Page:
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Five new books out this week, and links to related content you won’t find anywhere else.

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Walter Mosley is back with a new Easy Rawlings mystery, Charcoal Joe. As BOMB noted back in the early 90s, Mosley was “already a cult favorite among mystery readers, [who] suddenly appeared on television and in the papers…when newly-inaugurated President Clinton named him as his favorite writer.” Read the BOMB interview with Mosley, in which he discusses how he became a mystery writer in the first place.

A few years ago, comedian Tig Notaro burst onto the national scene with her comedy bit that began unexpectedly: “Good evening. Hello. I have cancer.” Now she’s written a memoir about her illness and recovery, I’m Just a Person. Of course, standup comedy has long been a source of social and cultural commentary.

Tin House Books has published a new poetry collection called Last Sext, by Melissa Broder. Read Broder’s poem “Fauna,” first published in Women’s Studies Quarterly.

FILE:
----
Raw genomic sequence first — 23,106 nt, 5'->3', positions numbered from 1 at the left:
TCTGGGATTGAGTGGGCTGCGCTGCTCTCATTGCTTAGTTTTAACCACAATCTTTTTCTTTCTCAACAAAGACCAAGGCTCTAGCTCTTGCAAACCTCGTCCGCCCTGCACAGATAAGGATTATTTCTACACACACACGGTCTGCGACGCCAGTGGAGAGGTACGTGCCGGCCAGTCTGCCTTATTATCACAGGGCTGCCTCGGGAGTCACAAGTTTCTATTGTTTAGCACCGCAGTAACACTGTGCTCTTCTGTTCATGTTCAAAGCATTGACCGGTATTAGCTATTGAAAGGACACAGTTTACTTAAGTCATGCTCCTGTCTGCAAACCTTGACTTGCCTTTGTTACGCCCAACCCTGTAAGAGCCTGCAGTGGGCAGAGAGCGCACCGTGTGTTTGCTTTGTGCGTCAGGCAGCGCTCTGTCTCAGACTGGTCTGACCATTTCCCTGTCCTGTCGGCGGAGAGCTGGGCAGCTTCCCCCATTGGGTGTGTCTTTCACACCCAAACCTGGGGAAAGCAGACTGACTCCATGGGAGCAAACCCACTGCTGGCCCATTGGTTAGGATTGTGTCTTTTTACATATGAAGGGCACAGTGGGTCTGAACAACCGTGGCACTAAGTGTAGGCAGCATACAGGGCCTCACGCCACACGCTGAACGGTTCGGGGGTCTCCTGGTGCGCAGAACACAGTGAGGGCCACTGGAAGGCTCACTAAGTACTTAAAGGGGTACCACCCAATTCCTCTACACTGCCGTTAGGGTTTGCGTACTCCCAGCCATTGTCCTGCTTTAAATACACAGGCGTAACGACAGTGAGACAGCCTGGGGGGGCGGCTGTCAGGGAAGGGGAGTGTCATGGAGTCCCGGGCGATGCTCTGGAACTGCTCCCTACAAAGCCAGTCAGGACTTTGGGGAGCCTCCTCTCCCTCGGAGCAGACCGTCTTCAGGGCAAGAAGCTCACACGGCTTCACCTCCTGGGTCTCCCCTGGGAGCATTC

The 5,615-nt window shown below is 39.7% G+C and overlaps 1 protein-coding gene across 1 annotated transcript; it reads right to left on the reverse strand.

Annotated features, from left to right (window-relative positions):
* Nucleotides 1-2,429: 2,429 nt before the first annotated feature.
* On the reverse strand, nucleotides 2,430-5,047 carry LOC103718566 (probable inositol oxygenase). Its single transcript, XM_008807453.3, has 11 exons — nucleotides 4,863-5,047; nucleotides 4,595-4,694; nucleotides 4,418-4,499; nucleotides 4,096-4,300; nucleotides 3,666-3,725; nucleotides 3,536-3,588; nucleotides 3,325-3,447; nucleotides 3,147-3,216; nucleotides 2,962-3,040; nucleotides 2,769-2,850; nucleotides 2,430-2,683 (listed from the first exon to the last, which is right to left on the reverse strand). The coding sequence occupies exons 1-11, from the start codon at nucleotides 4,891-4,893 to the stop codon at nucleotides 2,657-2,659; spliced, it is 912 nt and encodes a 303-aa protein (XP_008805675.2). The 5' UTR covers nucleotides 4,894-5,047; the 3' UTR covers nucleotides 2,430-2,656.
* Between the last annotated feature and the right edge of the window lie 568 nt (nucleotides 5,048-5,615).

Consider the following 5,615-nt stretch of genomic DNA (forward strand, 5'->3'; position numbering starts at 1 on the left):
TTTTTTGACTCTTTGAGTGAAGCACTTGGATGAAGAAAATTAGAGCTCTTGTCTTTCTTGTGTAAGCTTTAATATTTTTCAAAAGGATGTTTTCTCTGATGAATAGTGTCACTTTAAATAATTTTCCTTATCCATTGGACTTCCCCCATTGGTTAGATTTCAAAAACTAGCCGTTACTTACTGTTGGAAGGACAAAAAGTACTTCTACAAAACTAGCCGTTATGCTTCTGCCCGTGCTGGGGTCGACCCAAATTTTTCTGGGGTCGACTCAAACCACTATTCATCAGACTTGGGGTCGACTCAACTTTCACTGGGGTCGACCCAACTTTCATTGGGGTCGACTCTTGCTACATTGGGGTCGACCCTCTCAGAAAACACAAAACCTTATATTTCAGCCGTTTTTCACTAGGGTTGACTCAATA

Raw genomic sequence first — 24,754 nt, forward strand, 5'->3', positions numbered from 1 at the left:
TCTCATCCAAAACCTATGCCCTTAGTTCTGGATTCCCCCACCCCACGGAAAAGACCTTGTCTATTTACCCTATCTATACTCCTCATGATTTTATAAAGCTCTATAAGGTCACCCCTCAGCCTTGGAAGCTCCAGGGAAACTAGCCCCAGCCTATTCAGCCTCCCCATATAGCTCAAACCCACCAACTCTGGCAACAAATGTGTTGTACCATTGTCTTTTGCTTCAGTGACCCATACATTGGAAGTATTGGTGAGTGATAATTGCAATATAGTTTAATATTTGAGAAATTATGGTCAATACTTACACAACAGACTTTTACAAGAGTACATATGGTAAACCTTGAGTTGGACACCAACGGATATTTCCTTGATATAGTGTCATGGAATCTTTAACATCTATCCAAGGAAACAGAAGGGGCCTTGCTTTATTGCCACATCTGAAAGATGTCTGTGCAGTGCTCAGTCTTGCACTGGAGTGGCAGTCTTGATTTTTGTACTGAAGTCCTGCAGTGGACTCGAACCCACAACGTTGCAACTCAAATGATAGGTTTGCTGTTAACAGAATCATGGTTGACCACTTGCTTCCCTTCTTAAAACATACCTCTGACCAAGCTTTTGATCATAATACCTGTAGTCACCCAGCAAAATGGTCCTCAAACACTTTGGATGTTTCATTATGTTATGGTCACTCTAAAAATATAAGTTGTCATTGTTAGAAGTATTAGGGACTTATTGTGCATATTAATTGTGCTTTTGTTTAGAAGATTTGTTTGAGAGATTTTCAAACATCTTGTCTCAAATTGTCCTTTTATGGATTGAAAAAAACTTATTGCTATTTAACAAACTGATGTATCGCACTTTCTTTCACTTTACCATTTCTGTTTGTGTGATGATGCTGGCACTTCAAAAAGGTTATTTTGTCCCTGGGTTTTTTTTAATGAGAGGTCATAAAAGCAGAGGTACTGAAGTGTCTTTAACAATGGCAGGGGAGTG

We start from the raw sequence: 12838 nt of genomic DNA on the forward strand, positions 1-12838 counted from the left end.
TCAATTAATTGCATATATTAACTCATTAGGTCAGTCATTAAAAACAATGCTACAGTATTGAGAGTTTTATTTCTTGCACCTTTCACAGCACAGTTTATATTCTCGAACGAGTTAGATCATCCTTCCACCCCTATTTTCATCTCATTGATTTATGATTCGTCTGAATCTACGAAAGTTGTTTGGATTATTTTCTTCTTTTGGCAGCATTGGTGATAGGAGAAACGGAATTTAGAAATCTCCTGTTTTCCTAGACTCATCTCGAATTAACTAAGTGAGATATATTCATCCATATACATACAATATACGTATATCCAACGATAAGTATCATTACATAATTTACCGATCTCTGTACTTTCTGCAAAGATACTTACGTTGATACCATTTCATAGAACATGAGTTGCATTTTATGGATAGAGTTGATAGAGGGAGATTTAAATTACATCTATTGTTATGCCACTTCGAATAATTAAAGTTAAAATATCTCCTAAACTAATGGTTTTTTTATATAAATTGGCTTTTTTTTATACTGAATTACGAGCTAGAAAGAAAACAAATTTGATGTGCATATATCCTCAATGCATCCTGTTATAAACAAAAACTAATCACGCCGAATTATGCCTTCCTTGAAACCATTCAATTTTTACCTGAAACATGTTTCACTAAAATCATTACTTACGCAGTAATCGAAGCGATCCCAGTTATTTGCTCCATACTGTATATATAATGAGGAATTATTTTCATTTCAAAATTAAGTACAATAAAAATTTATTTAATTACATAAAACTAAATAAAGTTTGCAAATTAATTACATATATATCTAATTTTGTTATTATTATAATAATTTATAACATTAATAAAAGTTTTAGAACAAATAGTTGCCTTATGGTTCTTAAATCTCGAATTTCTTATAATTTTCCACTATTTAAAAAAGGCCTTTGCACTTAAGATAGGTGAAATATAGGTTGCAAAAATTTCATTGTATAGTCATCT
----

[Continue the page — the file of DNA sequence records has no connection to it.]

Fans of Ferris Bueller, et al, will be interested in Guardian columnist Hadley Freeman’s Life Moves Pretty Fast: The Lessons We Learned from Eighties Movies (and Why We Don’t Learn Them from Movies Anymore). Here is another look at Ferris Bueller as a postmodern hero.

Award-winning author of Brokeback Mountain” Annie Proulx has a new novel called Bearskins. This book dives into the world of late seventeenth century woodcutters. How does she pull this stuff off? Well, here’s what happened when real Newfoundlers read Proulx’s Newfoundland-centric The Shipping News.


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BOMB, No. 44 (Summer, 1993), pp. 52-57
New Art Publications
American Quarterly, Vol. 37, No. 1, Special Issue: American Humor (Spring, 1985), pp. 71-80
The Johns Hopkins University Press
Women's Studies Quarterly, Vol. 39, No. 3/4, RUIN (FALL/WINTER 2011), pp. 135-136
The Feminist Press at the City University of New York
Cultural Anthropology, Vol. 4, No. 3 (Aug., 1989), pp. 273-300
Wiley on behalf of the American Anthropological Association
English Education, Vol. 31, No. 3 (Apr., 1999), pp. 248-254
National Council of Teachers of English